What does building insurance cover?

Protecting your home with buildings insurance can save you a lot of money if something goes wrong. If you're asking yourself "what does building insurance cover?" this guide has the answers.

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Last updated: 16 September 2020

What does building insurance cover?

It is an insurance policy that can cover the cost of repairing or rebuilding your home if it is damaged.

You can buy buildings insurance as a standalone policy, or as part of a combined home insurance policy with contents cover.

Do you need buildings insurance?

If you have a mortgage on your home it will be a condition of the loan that you have a buildings insurance policy in place.

If you own your home outright it is not a legal requirement, but it can cover the cost of rebuilding your home if it is destroyed, which would cost you hundreds of thousands of pounds.

If you rent your property it is the responsibility of your landlord to arrange buildings cover.

Does building insurance cover leaks?

Yes, it protects you against damage caused by:

  • Weather, including storms and flooding

  • Water or oil leaking from pipes or heating systems

  • Fire, explosion, lightning, earthquake and smoke

  • Subsidence, heave and landslip

  • Theft, attempted theft and vandalism

  • Falling trees, branches and TV aerials

  • Frost damage to internal water pipes

There are other cover benefits that you should look out for when looking for a buildings insurance policy:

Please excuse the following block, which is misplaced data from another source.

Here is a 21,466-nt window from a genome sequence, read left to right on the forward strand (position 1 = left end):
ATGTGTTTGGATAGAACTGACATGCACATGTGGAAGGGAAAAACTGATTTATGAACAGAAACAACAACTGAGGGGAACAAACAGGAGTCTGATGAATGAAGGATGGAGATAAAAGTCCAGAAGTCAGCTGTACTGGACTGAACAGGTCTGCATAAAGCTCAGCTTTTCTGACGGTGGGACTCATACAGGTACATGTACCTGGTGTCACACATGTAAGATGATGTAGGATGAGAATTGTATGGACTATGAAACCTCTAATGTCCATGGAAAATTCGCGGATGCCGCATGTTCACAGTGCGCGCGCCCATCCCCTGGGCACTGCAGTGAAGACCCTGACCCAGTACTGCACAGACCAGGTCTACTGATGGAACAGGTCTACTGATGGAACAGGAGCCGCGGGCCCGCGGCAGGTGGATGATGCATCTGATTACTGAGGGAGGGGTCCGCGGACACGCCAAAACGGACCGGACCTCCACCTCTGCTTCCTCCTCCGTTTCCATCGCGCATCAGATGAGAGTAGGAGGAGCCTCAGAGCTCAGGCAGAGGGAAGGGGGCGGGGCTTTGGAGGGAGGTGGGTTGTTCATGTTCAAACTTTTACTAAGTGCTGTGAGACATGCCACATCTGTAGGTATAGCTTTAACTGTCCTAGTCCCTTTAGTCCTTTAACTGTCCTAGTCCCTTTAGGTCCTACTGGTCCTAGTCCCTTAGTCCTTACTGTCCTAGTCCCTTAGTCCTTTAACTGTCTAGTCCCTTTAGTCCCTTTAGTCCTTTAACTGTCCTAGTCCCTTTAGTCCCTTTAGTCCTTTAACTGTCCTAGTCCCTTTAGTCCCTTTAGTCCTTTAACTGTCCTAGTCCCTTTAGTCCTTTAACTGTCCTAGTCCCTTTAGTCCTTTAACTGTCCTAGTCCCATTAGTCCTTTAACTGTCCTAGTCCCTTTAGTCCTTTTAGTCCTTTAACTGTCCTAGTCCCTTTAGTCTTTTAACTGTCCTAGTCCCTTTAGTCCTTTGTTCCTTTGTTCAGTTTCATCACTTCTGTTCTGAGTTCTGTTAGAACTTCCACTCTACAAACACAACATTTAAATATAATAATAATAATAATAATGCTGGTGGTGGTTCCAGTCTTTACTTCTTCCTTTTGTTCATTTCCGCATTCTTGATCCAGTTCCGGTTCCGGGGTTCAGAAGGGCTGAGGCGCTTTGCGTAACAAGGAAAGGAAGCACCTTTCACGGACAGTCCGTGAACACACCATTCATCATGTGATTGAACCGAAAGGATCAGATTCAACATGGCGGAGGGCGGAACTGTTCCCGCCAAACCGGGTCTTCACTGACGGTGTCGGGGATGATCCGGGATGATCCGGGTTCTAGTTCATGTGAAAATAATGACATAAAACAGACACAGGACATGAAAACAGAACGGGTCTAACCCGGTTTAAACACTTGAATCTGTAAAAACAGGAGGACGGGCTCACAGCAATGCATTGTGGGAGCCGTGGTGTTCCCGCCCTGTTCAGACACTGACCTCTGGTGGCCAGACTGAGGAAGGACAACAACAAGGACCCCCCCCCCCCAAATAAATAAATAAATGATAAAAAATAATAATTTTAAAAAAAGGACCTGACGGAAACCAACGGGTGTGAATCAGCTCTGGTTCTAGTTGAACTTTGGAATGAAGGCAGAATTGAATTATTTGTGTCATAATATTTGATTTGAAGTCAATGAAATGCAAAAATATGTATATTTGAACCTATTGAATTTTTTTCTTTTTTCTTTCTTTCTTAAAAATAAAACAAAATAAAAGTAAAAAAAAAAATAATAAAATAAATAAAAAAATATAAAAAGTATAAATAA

• Trace and access: This covers the cost of removing and replacing any part of your buildings in order to find and repair a leak.

  • Loss of keys: If you lose your keys you can claim for the cost of replacing locks on the outside of your home or to any alarm systems or safes inside your property.

  • Emergency access: This can cover the cost of any damage to your property caused by emergency services, for example breaking into your home.

Alternative accommodation

If it is unsafe to stay in your home, following flooding for example, your insurer will cover the cost of alternative accommodation until it is ready to live in again.

Most policies will give you comparable alternative accommodation, so if you live in a three bedroom semi-detached home you should be covered for a similar property.

Check the level of cover carefully, because if your home is badly damaged you may not be able to return for over a year.

Some insurers will cover up to a percentage of the sum insured, for example 20%, or they will set a claim limit which can range from £12,500 to £80,000 depending on the policy.

Accidental damage

This means any accidental damage caused to your buildings will be covered under your policy.

Accidental damage is usually defined as any sudden and unintentional physical damage that is caused to your property unexpectedly.

The cost of accidental damage, for example putting your foot through the ceiling when in the loft, could cost hundreds of pounds to repair, so it is worth making sure this is covered before you buy a policy.

Optional extras

Most insurers offer extra cover options you can add to your policy for an extra cost: